Swarovski is celebrating 120 years of being on the cutting edge of fashion and jewelry trends. Look back at a brief history of Daniel Swarovski and his crystal cutting company.
The Beginnings of Swarovski
In 1862, Daniel Swarovski was born in Bohemia to a family that owned a crystal-cutting company. Now part of the Czech Republic, the Bohemia region has a rich history of crystal crafsmanship. In 1883, Daniel formed a jewelry company and by 1886, they had over 70 employees, and supplied jewelry for Queen Victoria. In 1891, Daniel registered a patent for the crystal cutting machine that he created and in 1895, moved from Bohemia to Wattens, Austria to begin crystal production.
Adapting to Trends
In 1911, Daniel Swarovski and his family built their own glassworks factory and produced premium quality glass. During the 1920's, the "flapper" fashion trend caused a surge in demand for fashionable Swarovski designs. Shorter women's hairstyles led Swarovski to create a crystal-embellished fabric headband, which was also used as trimming for clothing. After the end of World War II, the company founded Swarovski Optik which used its expertise in glass manufacturing to create lenses, binoculars, and telescopes, making Swarovski a market leader in precision optics.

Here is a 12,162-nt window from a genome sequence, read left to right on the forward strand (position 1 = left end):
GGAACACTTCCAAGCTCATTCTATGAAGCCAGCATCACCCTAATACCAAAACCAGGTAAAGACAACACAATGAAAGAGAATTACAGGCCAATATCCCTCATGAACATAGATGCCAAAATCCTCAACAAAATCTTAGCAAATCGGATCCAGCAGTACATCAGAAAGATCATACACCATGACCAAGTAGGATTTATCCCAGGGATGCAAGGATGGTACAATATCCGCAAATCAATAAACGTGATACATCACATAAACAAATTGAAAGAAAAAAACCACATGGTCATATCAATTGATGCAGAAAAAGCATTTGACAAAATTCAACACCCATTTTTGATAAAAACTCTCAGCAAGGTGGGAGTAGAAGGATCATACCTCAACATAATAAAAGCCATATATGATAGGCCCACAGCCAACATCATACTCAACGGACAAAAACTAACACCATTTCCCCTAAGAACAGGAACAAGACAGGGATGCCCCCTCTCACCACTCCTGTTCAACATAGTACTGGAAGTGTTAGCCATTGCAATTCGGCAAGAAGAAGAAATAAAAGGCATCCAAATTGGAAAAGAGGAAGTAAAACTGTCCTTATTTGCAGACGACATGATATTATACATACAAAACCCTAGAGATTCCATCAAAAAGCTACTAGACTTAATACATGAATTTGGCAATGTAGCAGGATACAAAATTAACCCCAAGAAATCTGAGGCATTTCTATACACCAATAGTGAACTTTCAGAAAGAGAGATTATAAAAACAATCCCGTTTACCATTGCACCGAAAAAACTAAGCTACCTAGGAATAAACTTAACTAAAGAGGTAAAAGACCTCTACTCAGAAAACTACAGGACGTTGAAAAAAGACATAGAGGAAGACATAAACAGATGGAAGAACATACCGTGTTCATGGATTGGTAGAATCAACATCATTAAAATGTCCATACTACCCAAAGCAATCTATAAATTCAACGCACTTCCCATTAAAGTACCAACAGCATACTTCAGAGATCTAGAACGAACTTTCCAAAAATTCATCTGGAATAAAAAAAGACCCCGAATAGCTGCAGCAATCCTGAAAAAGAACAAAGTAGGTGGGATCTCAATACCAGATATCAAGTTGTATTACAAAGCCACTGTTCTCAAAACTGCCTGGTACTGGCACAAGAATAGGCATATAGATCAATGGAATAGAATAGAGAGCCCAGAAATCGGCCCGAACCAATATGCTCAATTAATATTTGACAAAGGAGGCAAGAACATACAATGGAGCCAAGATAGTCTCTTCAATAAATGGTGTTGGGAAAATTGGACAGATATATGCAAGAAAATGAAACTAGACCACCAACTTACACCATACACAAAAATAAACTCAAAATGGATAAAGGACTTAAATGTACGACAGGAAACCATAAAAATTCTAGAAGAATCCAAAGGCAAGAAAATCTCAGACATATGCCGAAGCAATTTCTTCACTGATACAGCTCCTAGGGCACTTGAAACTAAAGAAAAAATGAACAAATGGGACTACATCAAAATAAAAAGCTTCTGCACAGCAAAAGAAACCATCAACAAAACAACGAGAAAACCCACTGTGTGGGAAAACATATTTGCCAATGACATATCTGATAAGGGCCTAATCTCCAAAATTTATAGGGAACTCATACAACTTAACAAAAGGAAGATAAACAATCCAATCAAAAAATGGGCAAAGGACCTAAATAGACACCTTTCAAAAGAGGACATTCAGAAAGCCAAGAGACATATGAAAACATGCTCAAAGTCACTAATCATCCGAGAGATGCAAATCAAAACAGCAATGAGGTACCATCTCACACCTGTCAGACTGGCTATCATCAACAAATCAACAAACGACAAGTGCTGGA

The Fashion Boom
In the years following World War II, fashion became a huge trend. Popular designers such as Coco Chanel, Christian Dior and other Hollywood designers snapped up Swarovski crystal designs. In 1956, Daniel Swarovski collaborated with Christian Dior to create the popular Aurora Borealis (AB) effect that is still used to this day on crystal colors.
During this era, Hollywood designers started using Swarovski Crystals en masse. Marilyn Monroe wore crystal in "Gentlemen Prefer Blondes" and during her famous birthday song to John F Kennedy. Swarovski Crystals were also used for the Ruby Slippers in "The Wizard of Oz" and they made appearances in "Sabrina" and "Breakfast at Tiffany's." In 1974, the company developed the Hotfix technology allowing crystals to be fixed directly to clothing and fabrics without metal or plastic settings. In 1989, Swarovski replaced its original Edelweiss logo with the Swan logo, which is used on Swarovski packaging and storefronts around the world.
The Modern Era
In 2000, Swarovski introduced the pearl with a crystal core, providing the weight, texture and shine of a natural pearl, combined with the quality of a Swarovski Crystal. Swarovski continues to partner with fashion designers and architects to innovate and create new designs pushing the capabilities of crystal design. Currently, Swarovski is going back to its roots, reintroducing the Edelweiss shape as a new pendant for the Fall/Winter season.